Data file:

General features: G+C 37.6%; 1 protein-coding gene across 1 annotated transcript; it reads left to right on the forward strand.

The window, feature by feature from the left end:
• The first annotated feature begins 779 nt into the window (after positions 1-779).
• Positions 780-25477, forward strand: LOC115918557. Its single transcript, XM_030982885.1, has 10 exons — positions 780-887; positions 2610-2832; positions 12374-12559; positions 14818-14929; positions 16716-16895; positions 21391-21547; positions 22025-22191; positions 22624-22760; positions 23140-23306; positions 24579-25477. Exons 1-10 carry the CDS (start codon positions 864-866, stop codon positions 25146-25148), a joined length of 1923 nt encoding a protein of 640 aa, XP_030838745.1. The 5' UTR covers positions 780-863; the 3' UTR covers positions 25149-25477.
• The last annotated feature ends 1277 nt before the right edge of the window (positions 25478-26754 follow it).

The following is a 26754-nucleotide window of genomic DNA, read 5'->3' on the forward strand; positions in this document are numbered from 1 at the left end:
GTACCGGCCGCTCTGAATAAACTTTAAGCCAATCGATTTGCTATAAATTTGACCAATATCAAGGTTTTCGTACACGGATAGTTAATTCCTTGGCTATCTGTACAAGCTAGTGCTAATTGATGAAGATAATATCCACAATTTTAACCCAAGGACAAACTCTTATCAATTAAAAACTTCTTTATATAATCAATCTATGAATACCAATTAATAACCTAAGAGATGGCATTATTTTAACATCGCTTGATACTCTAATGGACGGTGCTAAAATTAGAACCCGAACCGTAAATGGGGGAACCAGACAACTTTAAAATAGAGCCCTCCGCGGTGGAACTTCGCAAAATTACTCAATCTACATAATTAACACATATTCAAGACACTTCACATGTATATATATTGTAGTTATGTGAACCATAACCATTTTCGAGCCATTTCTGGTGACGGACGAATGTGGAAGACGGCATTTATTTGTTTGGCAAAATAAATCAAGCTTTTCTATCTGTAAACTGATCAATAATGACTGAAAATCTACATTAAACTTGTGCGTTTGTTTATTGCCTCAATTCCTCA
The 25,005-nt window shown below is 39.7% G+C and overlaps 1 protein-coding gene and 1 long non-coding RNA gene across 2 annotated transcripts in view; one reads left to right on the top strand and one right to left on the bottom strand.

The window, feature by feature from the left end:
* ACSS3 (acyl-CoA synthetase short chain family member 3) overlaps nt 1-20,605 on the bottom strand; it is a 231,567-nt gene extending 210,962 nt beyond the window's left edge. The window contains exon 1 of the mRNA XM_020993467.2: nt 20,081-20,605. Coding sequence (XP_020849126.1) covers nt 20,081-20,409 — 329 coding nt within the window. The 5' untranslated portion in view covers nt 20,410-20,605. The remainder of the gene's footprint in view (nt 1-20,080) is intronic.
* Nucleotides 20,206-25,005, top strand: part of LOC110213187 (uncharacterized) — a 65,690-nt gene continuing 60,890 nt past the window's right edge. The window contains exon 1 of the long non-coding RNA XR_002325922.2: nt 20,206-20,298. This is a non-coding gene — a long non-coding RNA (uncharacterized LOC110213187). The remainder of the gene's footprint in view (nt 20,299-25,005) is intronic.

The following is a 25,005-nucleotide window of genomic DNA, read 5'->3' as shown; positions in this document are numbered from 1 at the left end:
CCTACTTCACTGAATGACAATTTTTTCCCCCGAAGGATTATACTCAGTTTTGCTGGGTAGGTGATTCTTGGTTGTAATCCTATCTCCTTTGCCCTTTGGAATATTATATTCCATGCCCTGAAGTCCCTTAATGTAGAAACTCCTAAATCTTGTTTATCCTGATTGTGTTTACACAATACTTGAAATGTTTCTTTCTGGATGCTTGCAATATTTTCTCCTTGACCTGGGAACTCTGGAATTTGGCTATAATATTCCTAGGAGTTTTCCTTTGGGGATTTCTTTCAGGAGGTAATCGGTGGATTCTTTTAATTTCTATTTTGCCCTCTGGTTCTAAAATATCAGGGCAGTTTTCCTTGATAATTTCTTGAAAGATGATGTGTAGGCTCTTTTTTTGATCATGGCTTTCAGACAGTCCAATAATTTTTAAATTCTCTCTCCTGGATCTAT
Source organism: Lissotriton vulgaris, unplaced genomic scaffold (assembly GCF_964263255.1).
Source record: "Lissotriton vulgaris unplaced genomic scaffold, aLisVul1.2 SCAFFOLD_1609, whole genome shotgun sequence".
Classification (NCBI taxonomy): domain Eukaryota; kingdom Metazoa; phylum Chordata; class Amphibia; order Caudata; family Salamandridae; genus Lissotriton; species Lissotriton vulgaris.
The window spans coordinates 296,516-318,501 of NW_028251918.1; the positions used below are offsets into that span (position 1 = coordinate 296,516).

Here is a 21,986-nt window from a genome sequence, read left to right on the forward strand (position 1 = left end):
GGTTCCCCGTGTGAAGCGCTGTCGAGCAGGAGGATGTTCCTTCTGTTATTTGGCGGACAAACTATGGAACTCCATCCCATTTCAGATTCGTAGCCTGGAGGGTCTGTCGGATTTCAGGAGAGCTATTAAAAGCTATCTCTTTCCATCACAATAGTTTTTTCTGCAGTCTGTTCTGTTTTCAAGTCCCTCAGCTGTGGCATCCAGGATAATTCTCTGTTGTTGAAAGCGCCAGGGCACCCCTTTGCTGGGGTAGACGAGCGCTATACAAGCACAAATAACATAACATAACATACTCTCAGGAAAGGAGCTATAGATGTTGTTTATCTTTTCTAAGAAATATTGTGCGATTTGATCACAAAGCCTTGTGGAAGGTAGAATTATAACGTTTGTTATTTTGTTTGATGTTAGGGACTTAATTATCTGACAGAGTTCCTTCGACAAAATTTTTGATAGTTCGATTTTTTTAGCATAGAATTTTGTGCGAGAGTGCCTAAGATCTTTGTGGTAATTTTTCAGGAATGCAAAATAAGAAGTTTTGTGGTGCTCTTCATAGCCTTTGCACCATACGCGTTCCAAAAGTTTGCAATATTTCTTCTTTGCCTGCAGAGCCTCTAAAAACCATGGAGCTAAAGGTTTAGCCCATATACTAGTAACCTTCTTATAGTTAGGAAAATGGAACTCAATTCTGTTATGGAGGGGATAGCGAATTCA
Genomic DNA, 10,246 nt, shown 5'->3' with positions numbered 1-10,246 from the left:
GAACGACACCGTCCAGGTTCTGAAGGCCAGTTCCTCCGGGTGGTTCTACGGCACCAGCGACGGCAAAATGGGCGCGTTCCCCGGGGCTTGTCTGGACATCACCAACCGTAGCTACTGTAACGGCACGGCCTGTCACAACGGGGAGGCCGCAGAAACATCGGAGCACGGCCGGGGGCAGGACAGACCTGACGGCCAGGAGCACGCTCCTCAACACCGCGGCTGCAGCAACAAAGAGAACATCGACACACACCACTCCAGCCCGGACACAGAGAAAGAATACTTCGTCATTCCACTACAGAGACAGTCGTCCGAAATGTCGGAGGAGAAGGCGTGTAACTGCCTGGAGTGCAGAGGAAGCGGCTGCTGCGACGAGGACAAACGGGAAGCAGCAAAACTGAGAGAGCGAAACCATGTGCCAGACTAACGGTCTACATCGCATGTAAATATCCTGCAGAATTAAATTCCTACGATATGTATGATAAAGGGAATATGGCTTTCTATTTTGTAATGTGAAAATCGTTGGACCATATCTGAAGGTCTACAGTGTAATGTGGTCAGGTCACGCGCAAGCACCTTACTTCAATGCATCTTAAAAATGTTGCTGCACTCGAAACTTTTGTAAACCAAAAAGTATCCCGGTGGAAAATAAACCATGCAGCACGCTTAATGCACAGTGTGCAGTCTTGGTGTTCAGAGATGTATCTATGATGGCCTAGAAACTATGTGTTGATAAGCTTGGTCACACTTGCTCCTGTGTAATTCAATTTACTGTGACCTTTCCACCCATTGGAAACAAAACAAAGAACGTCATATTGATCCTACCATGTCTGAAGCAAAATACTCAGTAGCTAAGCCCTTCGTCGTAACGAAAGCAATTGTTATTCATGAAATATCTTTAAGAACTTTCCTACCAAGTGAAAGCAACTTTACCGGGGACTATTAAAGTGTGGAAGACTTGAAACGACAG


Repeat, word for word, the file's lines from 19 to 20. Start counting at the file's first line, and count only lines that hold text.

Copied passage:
GGTTCCCCGTGTGAAGCGCTGTCGAGCAGGAGGATGTTCCTTCTGTTATTTGGCGGACAAACTATGGAACTCCATCCCATTTCAGATTCGTAGCCTGGAGGGTCTGTCGGATTTCAGGAGAGCTATTAAAAGCTATCTCTTTCCATCACAATAGTTTTTTCTGCAGTCTGTTCTGTTTTCAAGTCCCTCAGCTGTGGCATCCAGGATAATTCTCTGTTGTTGAAAGCGCCAGGGCACCCCTTTGCTGGGGTAGACGAGCGCTATACAAGCACAAATAACATAACATAACATACTCTCAGGAAAGGAGCTATAGATGTTGTTTATCTTTTCTAAGAAATATTGTGCGATTTGATCACAAAGCCTTGTGGAAGGTAGAATTATAACGTTTGTTATTTTGTTTGATGTTAGGGACTTAATTATCTGACAGAGTTCCTTCGACAAAATTTTTGATAGTTCGATTTTTTTAGCATAGAATTTTGTGCGAGAGTGCCTAAGATCTTTGTGGTAATTTTTCAGGAATGCAAAATAAGAAGTTTTGTGGTGCTCTTCATAGCCTTTGCACCATACGCGTTCCAAAAGTTTGCAATATTTCTTCTTTGCCTGCAGAGCCTCTAAAAACCATGGAGCTAAAGGTTTAGCCCATATACTAGTAACCTTCTTATAGTTAGGAAAATGGAACTCAATTCTGTTATGGAGGGGATAGCGAATTCA
Genomic DNA, 10,246 nt, shown 5'->3' with positions numbered 1-10,246 from the left: